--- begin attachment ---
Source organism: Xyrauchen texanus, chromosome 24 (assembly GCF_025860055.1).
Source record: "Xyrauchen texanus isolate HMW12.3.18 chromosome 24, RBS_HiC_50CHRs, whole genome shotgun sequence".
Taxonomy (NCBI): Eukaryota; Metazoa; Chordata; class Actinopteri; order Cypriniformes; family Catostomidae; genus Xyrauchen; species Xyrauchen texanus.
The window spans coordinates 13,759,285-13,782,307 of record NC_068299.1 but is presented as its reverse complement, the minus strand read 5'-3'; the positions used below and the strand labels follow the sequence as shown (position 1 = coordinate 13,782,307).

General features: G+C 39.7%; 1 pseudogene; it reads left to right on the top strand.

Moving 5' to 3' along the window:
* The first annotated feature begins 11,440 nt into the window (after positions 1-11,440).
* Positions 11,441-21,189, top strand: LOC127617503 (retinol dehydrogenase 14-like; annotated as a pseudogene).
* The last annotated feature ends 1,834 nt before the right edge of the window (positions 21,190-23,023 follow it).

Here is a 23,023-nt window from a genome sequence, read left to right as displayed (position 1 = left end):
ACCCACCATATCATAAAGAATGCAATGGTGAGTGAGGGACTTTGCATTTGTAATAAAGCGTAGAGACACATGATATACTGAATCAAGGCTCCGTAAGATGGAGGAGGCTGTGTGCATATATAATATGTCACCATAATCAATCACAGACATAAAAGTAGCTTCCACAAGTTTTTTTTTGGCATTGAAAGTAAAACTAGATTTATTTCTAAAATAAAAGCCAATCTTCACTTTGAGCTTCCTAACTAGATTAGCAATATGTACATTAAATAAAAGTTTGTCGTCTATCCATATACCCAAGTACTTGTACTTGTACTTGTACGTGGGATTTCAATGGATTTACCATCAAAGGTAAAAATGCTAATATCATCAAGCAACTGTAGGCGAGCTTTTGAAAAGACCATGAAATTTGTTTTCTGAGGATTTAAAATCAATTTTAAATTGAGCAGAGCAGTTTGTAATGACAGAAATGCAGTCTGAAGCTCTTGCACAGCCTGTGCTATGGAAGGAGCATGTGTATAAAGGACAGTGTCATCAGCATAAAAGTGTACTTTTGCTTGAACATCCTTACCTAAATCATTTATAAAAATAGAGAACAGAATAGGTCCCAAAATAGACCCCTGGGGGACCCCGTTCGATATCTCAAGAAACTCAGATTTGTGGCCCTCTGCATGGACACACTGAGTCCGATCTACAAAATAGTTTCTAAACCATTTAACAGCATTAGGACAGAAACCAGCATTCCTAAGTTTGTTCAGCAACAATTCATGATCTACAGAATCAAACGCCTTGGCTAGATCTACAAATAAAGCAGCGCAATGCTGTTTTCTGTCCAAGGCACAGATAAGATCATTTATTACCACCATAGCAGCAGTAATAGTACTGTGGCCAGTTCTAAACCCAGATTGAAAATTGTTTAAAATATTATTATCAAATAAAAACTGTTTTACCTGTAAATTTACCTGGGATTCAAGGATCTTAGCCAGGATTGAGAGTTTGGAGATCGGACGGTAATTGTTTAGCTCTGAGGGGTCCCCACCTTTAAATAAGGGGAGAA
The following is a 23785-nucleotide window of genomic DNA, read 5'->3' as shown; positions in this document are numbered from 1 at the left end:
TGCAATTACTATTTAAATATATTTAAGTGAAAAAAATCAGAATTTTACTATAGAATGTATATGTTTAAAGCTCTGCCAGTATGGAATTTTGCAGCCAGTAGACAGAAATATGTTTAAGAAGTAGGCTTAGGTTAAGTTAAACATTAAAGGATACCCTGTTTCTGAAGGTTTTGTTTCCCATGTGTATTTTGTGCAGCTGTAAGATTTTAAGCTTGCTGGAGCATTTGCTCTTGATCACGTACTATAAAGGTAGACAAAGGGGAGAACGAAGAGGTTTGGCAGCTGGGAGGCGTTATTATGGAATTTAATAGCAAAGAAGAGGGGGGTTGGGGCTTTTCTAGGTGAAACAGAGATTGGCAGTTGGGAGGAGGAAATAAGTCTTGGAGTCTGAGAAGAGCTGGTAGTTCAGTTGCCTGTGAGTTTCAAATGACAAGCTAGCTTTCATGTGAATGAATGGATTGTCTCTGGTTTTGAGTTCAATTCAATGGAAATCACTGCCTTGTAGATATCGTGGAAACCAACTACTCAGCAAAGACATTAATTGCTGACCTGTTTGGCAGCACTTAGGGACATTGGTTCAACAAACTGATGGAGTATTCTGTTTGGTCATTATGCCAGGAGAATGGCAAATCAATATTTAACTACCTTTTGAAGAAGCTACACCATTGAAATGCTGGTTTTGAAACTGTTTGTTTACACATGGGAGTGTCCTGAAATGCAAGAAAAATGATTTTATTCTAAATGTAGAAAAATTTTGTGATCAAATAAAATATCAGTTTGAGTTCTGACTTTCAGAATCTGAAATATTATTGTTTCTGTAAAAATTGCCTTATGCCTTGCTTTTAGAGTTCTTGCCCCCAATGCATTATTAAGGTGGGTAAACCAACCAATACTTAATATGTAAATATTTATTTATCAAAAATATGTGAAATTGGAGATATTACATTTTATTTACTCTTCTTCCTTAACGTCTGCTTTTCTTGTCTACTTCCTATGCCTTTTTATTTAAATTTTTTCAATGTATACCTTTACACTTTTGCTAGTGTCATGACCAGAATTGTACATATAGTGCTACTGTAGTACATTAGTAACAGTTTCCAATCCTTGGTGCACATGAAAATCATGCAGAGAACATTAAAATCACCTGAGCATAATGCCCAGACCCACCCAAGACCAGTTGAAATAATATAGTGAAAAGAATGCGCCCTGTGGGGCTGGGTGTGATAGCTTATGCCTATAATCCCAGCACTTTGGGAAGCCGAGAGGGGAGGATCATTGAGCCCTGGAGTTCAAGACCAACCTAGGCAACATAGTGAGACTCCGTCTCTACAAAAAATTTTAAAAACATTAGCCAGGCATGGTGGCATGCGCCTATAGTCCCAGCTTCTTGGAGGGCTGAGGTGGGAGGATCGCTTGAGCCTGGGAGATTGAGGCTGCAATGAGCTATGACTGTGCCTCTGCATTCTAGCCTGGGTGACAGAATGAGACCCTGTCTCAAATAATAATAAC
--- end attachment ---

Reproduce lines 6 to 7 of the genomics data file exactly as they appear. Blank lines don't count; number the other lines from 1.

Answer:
Moving 5' to 3' along the window:
* The first annotated feature begins 11,440 nt into the window (after positions 1-11,440).